Deep Drop in U.S. Gasoline Prices Diminishing, Lundberg Says | Business News

Deep Drop in U.S. Gasoline Prices Diminishing, Lundberg Says

26 Jan 2015 | Author: | No comments yet »

AP NewsThe average price of regular gasoline at U.S. pumps dropped 13.3 cents to $2.0691 a gallon, as the plunge may be abating, according to Lundberg Survey Inc.CAMARILLO, Calif. (AP) — The typical price tag of a typical gallon of gas dropped 13 cents in the past two weeks to $two.07, but it could quickly rise. Prices are $1.2422 lower than a year ago, according to the survey, which is based on information obtained at about 2,500 filling stations during the two weeks ended Jan. 23 by the Camarillo, California-based company. Sector analyst Trilby Lundberg mentioned Sunday that the lowest rates in much more than five years are most likely to enhance since of rising wholesale rates.

Declines have lost steam and prices will be hitting a bottom soon unless there is a renewed plunge in crude oil prices, according to Trilby Lundberg, the president of Lundberg Survey. “In the past 10 days, the wholesale prices that gasoline marketers and retailers pay are up,” Lundberg said in a telephone interview. “Retail prices will most likely be bottoming soon, if they haven’t already.” The highest price for gasoline in the lower 48 states among the markets surveyed was in San Francisco, at $2.54 a gallon, Lundberg said. U.S. oil output fell to 9.186 million barrels a day in the week ended Jan. 16, after reaching 9.192 million Jan. 9, the highest level in weekly Energy Information Administration data dating back to 1983. U.S. production has increased 70 percent in five years as companies have used horizontal drilling and hydraulic fracturing to tap into hydrocarbon-rich layers of underground shale rock. Crude oil remained below $50 after Salman Bin Abdulaziz Al Saud said he would maintain Saudi Arabia’s energy policies after taking over as king following his predecessor’s death on Jan. 22.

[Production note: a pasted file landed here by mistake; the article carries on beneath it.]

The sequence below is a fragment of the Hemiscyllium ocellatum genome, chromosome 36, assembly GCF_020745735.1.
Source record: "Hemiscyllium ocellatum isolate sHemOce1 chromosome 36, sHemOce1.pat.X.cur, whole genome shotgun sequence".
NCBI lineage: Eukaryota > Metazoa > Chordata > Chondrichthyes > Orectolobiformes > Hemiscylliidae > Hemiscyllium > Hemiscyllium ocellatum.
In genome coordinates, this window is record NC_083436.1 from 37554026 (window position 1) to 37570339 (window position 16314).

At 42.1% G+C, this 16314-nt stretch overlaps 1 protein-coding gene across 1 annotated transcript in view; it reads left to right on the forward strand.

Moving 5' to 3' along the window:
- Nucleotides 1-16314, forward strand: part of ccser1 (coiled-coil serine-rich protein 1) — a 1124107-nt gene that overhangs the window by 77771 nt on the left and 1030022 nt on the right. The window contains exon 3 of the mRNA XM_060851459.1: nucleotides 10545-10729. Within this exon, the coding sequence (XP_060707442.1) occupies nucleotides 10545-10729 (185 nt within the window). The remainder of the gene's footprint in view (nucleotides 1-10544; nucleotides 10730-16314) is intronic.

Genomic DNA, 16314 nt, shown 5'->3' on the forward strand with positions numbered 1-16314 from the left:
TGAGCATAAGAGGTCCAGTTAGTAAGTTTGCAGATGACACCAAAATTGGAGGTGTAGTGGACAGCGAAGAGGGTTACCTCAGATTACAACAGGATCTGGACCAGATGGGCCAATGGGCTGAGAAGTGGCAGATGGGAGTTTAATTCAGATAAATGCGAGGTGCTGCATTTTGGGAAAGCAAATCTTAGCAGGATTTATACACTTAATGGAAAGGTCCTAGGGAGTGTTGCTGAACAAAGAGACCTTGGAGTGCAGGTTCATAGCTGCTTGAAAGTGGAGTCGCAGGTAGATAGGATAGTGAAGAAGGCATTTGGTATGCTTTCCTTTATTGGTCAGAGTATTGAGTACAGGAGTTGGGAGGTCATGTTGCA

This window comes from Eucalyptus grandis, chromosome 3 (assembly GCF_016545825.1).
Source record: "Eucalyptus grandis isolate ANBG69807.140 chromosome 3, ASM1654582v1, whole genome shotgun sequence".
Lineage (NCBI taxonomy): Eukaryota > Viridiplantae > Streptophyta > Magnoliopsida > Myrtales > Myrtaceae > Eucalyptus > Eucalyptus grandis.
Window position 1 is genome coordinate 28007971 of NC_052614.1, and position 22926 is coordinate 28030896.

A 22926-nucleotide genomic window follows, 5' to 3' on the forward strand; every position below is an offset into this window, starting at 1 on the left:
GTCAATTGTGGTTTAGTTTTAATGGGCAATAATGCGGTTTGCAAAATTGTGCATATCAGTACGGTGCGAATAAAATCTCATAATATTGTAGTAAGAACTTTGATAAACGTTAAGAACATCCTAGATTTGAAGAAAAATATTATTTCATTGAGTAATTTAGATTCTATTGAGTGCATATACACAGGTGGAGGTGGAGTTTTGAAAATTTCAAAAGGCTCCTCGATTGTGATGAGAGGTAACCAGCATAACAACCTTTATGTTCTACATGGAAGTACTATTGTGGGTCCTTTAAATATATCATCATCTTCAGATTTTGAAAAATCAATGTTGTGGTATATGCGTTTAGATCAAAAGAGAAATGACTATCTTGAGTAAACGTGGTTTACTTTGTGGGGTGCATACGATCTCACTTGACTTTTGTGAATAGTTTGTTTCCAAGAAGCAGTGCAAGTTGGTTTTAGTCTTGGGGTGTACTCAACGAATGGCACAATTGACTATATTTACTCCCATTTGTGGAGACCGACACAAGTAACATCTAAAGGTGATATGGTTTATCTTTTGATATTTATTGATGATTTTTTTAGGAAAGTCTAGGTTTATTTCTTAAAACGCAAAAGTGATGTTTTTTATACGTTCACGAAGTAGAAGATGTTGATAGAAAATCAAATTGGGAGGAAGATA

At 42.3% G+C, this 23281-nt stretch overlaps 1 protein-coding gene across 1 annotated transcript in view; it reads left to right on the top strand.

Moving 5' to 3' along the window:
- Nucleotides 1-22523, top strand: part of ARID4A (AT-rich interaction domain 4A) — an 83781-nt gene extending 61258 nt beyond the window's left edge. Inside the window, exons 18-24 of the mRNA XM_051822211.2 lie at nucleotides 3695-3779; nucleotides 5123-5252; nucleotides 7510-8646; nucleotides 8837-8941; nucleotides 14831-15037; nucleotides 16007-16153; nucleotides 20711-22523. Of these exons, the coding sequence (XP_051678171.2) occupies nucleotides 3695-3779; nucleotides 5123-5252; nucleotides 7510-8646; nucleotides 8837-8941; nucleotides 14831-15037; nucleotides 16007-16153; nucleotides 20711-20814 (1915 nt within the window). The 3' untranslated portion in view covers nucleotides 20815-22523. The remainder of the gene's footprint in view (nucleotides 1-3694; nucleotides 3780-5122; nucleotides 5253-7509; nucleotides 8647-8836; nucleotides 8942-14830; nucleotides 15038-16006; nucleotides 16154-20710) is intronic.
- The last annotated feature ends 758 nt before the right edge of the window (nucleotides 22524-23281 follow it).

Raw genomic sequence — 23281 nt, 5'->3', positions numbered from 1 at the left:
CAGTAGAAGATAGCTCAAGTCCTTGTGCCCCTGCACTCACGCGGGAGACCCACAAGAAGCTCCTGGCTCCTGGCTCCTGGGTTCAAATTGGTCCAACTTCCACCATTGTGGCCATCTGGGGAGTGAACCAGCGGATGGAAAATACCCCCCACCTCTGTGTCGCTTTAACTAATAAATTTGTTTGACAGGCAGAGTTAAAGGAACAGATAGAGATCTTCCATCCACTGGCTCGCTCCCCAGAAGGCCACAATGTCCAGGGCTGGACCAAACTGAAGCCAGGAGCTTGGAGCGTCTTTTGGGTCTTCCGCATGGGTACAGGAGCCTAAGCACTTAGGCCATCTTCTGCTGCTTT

King Abdullah oversaw a fivefold expansion in the size of the Arab world’s biggest economy and met the Arab Spring with a mixture of force and largesse. Saudi Oil Minister Ali Al-Naimi, who led OPEC’s November decision to defend market share against surging U.S. shale supplies, remains in his post, according to state-run Saudi Press Agency.

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